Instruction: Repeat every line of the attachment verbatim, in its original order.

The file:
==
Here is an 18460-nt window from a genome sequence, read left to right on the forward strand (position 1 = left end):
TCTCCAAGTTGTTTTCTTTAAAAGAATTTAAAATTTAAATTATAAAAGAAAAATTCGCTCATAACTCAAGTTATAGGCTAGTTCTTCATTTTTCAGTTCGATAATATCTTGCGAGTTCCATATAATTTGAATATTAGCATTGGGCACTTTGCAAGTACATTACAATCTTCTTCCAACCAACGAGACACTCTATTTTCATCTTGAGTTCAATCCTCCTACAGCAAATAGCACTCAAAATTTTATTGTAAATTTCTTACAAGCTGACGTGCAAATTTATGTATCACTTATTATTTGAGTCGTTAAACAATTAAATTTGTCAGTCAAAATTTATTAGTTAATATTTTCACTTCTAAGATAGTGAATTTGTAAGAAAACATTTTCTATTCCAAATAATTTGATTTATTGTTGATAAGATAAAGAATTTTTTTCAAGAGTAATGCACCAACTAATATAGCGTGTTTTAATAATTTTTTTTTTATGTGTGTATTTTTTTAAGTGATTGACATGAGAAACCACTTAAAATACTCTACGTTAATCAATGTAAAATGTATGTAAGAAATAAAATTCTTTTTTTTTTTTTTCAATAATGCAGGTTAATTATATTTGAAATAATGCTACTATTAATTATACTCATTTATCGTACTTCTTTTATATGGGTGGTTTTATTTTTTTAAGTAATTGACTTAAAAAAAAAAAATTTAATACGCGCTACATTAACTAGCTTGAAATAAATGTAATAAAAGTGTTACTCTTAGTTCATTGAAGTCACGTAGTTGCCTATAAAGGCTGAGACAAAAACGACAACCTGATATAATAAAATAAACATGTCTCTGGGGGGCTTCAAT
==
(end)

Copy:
Here is an 18460-nt window from a genome sequence, read left to right on the forward strand (position 1 = left end):
TCTCCAAGTTGTTTTCTTTAAAAGAATTTAAAATTTAAATTATAAAAGAAAAATTCGCTCATAACTCAAGTTATAGGCTAGTTCTTCATTTTTCAGTTCGATAATATCTTGCGAGTTCCATATAATTTGAATATTAGCATTGGGCACTTTGCAAGTACATTACAATCTTCTTCCAACCAACGAGACACTCTATTTTCATCTTGAGTTCAATCCTCCTACAGCAAATAGCACTCAAAATTTTATTGTAAATTTCTTACAAGCTGACGTGCAAATTTATGTATCACTTATTATTTGAGTCGTTAAACAATTAAATTTGTCAGTCAAAATTTATTAGTTAATATTTTCACTTCTAAGATAGTGAATTTGTAAGAAAACATTTTCTATTCCAAATAATTTGATTTATTGTTGATAAGATAAAGAATTTTTTTCAAGAGTAATGCACCAACTAATATAGCGTGTTTTAATAATTTTTTTTTTATGTGTGTATTTTTTTAAGTGATTGACATGAGAAACCACTTAAAATACTCTACGTTAATCAATGTAAAATGTATGTAAGAAATAAAATTCTTTTTTTTTTTTTTCAATAATGCAGGTTAATTATATTTGAAATAATGCTACTATTAATTATACTCATTTATCGTACTTCTTTTATATGGGTGGTTTTATTTTTTTAAGTAATTGACTTAAAAAAAAAAAATTTAATACGCGCTACATTAACTAGCTTGAAATAAATGTAATAAAAGTGTTACTCTTAGTTCATTGAAGTCACGTAGTTGCCTATAAAGGCTGAGACAAAAACGACAACCTGATATAATAAAATAAACATGTCTCTGGGGGGCTTCAAT